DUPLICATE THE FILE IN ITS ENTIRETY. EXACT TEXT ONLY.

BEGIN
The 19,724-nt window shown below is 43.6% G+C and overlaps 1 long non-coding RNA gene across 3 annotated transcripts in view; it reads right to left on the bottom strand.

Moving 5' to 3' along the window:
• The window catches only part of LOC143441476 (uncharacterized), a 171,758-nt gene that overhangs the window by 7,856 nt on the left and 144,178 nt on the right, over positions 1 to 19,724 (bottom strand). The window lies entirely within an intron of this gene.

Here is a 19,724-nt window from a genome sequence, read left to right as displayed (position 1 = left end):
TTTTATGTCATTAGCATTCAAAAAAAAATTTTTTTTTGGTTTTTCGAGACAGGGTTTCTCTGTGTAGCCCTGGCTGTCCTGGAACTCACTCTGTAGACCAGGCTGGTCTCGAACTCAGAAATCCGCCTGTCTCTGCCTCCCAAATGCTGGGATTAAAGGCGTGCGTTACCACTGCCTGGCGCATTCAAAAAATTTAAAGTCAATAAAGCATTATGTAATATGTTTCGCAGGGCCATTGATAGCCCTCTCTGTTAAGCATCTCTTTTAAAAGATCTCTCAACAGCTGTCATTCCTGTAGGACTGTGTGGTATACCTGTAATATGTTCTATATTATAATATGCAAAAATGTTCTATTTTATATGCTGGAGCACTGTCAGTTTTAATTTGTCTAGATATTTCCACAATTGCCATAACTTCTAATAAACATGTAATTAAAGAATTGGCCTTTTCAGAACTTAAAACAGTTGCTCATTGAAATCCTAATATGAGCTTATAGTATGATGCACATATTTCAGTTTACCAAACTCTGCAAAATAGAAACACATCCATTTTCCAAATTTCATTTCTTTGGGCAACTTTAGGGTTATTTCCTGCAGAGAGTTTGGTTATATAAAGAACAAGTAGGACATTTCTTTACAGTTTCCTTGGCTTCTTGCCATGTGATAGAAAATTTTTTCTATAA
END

The 19,724-nt window shown below is 43.6% G+C and overlaps 1 long non-coding RNA gene across 3 annotated transcripts in view; it reads right to left on the bottom strand.

Moving 5' to 3' along the window:
• The window catches only part of LOC143441476 (uncharacterized), a 171,758-nt gene that overhangs the window by 7,856 nt on the left and 144,178 nt on the right, over positions 1 to 19,724 (bottom strand). The window lies entirely within an intron of this gene.

Here is a 19,724-nt window from a genome sequence, read left to right as displayed (position 1 = left end):
TTTTATGTCATTAGCATTCAAAAAAAAATTTTTTTTTGGTTTTTCGAGACAGGGTTTCTCTGTGTAGCCCTGGCTGTCCTGGAACTCACTCTGTAGACCAGGCTGGTCTCGAACTCAGAAATCCGCCTGTCTCTGCCTCCCAAATGCTGGGATTAAAGGCGTGCGTTACCACTGCCTGGCGCATTCAAAAAATTTAAAGTCAATAAAGCATTATGTAATATGTTTCGCAGGGCCATTGATAGCCCTCTCTGTTAAGCATCTCTTTTAAAAGATCTCTCAACAGCTGTCATTCCTGTAGGACTGTGTGGTATACCTGTAATATGTTCTATATTATAATATGCAAAAATGTTCTATTTTATATGCTGGAGCACTGTCAGTTTTAATTTGTCTAGATATTTCCACAATTGCCATAACTTCTAATAAACATGTAATTAAAGAATTGGCCTTTTCAGAACTTAAAACAGTTGCTCATTGAAATCCTAATATGAGCTTATAGTATGATGCACATATTTCAGTTTACCAAACTCTGCAAAATAGAAACACATCCATTTTCCAAATTTCATTTCTTTGGGCAACTTTAGGGTTATTTCCTGCAGAGAGTTTGGTTATATAAAGAACAAGTAGGACATTTCTTTACAGTTTCCTTGGCTTCTTGCCATGTGATAGAAAATTTTTTCTATAA